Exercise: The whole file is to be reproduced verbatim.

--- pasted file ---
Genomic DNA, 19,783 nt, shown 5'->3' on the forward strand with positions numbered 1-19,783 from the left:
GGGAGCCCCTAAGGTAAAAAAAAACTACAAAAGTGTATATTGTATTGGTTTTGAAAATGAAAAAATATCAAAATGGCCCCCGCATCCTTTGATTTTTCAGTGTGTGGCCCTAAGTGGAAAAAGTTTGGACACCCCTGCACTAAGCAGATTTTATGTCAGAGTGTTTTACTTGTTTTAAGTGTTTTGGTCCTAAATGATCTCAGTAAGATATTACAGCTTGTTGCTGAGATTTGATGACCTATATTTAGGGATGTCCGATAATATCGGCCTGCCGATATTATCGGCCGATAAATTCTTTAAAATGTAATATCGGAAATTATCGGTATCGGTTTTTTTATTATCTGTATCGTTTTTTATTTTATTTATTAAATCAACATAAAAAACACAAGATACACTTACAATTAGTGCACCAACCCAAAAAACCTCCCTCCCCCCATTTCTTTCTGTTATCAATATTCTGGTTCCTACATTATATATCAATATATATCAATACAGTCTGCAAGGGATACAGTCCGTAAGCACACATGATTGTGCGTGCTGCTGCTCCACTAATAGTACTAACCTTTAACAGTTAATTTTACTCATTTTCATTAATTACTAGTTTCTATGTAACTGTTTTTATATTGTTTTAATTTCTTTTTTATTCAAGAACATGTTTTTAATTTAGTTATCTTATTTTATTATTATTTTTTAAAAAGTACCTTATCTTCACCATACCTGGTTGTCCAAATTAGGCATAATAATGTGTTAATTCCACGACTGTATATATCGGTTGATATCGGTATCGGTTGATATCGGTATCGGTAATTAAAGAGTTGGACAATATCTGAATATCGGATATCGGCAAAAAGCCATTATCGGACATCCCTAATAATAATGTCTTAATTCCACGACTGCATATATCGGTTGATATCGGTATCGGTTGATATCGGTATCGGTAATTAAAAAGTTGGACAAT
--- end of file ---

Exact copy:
Genomic DNA, 19,783 nt, shown 5'->3' on the forward strand with positions numbered 1-19,783 from the left:
GGGAGCCCCTAAGGTAAAAAAAAACTACAAAAGTGTATATTGTATTGGTTTTGAAAATGAAAAAATATCAAAATGGCCCCCGCATCCTTTGATTTTTCAGTGTGTGGCCCTAAGTGGAAAAAGTTTGGACACCCCTGCACTAAGCAGATTTTATGTCAGAGTGTTTTACTTGTTTTAAGTGTTTTGGTCCTAAATGATCTCAGTAAGATATTACAGCTTGTTGCTGAGATTTGATGACCTATATTTAGGGATGTCCGATAATATCGGCCTGCCGATATTATCGGCCGATAAATTCTTTAAAATGTAATATCGGAAATTATCGGTATCGGTTTTTTTATTATCTGTATCGTTTTTTATTTTATTTATTAAATCAACATAAAAAACACAAGATACACTTACAATTAGTGCACCAACCCAAAAAACCTCCCTCCCCCCATTTCTTTCTGTTATCAATATTCTGGTTCCTACATTATATATCAATATATATCAATACAGTCTGCAAGGGATACAGTCCGTAAGCACACATGATTGTGCGTGCTGCTGCTCCACTAATAGTACTAACCTTTAACAGTTAATTTTACTCATTTTCATTAATTACTAGTTTCTATGTAACTGTTTTTATATTGTTTTAATTTCTTTTTTATTCAAGAACATGTTTTTAATTTAGTTATCTTATTTTATTATTATTTTTTAAAAAGTACCTTATCTTCACCATACCTGGTTGTCCAAATTAGGCATAATAATGTGTTAATTCCACGACTGTATATATCGGTTGATATCGGTATCGGTTGATATCGGTATCGGTAATTAAAGAGTTGGACAATATCTGAATATCGGATATCGGCAAAAAGCCATTATCGGACATCCCTAATAATAATGTCTTAATTCCACGACTGCATATATCGGTTGATATCGGTATCGGTTGATATCGGTATCGGTAATTAAAAAGTTGGACAAT